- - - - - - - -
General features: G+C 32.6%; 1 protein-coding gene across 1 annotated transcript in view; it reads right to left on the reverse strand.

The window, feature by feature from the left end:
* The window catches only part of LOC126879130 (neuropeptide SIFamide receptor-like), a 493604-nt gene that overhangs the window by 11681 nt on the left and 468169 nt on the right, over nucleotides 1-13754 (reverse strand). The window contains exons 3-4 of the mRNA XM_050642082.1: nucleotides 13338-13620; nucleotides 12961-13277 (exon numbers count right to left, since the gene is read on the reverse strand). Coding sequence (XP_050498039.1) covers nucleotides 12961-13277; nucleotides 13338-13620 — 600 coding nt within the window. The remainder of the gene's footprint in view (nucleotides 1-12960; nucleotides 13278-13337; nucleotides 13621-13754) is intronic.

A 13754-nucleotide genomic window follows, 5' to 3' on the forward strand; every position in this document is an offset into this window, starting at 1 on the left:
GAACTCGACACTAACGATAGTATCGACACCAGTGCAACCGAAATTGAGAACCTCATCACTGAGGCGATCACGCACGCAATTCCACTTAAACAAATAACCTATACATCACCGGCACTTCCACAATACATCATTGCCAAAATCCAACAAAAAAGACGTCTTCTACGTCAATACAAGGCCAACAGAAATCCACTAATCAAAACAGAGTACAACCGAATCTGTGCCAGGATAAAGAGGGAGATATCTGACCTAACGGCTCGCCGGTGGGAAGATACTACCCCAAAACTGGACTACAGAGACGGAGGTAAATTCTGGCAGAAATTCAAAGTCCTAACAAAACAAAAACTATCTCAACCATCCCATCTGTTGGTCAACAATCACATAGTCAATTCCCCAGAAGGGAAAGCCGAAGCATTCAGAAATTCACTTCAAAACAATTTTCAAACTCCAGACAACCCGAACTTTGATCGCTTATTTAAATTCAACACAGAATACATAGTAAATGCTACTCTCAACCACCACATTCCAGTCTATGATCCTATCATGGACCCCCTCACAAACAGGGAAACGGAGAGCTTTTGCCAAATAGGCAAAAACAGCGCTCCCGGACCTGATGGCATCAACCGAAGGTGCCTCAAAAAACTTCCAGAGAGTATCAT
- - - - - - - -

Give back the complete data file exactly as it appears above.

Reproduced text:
General features: G+C 32.6%; 1 protein-coding gene across 1 annotated transcript in view; it reads right to left on the reverse strand.

The window, feature by feature from the left end:
* The window catches only part of LOC126879130 (neuropeptide SIFamide receptor-like), a 493604-nt gene that overhangs the window by 11681 nt on the left and 468169 nt on the right, over nucleotides 1-13754 (reverse strand). The window contains exons 3-4 of the mRNA XM_050642082.1: nucleotides 13338-13620; nucleotides 12961-13277 (exon numbers count right to left, since the gene is read on the reverse strand). Coding sequence (XP_050498039.1) covers nucleotides 12961-13277; nucleotides 13338-13620 — 600 coding nt within the window. The remainder of the gene's footprint in view (nucleotides 1-12960; nucleotides 13278-13337; nucleotides 13621-13754) is intronic.

A 13754-nucleotide genomic window follows, 5' to 3' on the forward strand; every position in this document is an offset into this window, starting at 1 on the left:
GAACTCGACACTAACGATAGTATCGACACCAGTGCAACCGAAATTGAGAACCTCATCACTGAGGCGATCACGCACGCAATTCCACTTAAACAAATAACCTATACATCACCGGCACTTCCACAATACATCATTGCCAAAATCCAACAAAAAAGACGTCTTCTACGTCAATACAAGGCCAACAGAAATCCACTAATCAAAACAGAGTACAACCGAATCTGTGCCAGGATAAAGAGGGAGATATCTGACCTAACGGCTCGCCGGTGGGAAGATACTACCCCAAAACTGGACTACAGAGACGGAGGTAAATTCTGGCAGAAATTCAAAGTCCTAACAAAACAAAAACTATCTCAACCATCCCATCTGTTGGTCAACAATCACATAGTCAATTCCCCAGAAGGGAAAGCCGAAGCATTCAGAAATTCACTTCAAAACAATTTTCAAACTCCAGACAACCCGAACTTTGATCGCTTATTTAAATTCAACACAGAATACATAGTAAATGCTACTCTCAACCACCACATTCCAGTCTATGATCCTATCATGGACCCCCTCACAAACAGGGAAACGGAGAGCTTTTGCCAAATAGGCAAAAACAGCGCTCCCGGACCTGATGGCATCAACCGAAGGTGCCTCAAAAAACTTCCAGAGAGTATCAT